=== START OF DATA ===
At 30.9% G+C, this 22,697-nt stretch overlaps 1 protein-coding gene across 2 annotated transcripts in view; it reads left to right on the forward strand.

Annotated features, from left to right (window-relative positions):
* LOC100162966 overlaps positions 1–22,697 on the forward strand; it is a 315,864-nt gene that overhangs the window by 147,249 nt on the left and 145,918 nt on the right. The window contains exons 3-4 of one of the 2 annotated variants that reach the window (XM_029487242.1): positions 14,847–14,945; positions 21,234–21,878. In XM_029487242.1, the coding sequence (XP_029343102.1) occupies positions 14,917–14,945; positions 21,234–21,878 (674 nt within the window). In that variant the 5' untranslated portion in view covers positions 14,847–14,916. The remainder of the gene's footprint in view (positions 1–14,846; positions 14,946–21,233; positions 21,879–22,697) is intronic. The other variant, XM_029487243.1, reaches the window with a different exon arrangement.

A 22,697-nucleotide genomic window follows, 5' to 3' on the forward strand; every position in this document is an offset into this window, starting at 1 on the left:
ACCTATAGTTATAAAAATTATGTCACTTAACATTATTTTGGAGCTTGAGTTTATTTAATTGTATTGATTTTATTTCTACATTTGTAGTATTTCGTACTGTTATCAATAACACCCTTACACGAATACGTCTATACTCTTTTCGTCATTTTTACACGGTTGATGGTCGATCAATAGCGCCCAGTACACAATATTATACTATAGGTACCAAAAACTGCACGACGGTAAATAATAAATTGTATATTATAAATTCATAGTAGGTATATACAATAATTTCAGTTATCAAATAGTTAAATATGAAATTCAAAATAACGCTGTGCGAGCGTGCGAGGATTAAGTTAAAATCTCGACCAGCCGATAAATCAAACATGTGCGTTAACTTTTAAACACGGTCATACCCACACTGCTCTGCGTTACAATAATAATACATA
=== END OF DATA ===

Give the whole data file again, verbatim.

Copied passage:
At 30.9% G+C, this 22,697-nt stretch overlaps 1 protein-coding gene across 2 annotated transcripts in view; it reads left to right on the forward strand.

Annotated features, from left to right (window-relative positions):
* LOC100162966 overlaps positions 1–22,697 on the forward strand; it is a 315,864-nt gene that overhangs the window by 147,249 nt on the left and 145,918 nt on the right. The window contains exons 3-4 of one of the 2 annotated variants that reach the window (XM_029487242.1): positions 14,847–14,945; positions 21,234–21,878. In XM_029487242.1, the coding sequence (XP_029343102.1) occupies positions 14,917–14,945; positions 21,234–21,878 (674 nt within the window). In that variant the 5' untranslated portion in view covers positions 14,847–14,916. The remainder of the gene's footprint in view (positions 1–14,846; positions 14,946–21,233; positions 21,879–22,697) is intronic. The other variant, XM_029487243.1, reaches the window with a different exon arrangement.

A 22,697-nucleotide genomic window follows, 5' to 3' on the forward strand; every position in this document is an offset into this window, starting at 1 on the left:
ACCTATAGTTATAAAAATTATGTCACTTAACATTATTTTGGAGCTTGAGTTTATTTAATTGTATTGATTTTATTTCTACATTTGTAGTATTTCGTACTGTTATCAATAACACCCTTACACGAATACGTCTATACTCTTTTCGTCATTTTTACACGGTTGATGGTCGATCAATAGCGCCCAGTACACAATATTATACTATAGGTACCAAAAACTGCACGACGGTAAATAATAAATTGTATATTATAAATTCATAGTAGGTATATACAATAATTTCAGTTATCAAATAGTTAAATATGAAATTCAAAATAACGCTGTGCGAGCGTGCGAGGATTAAGTTAAAATCTCGACCAGCCGATAAATCAAACATGTGCGTTAACTTTTAAACACGGTCATACCCACACTGCTCTGCGTTACAATAATAATACATA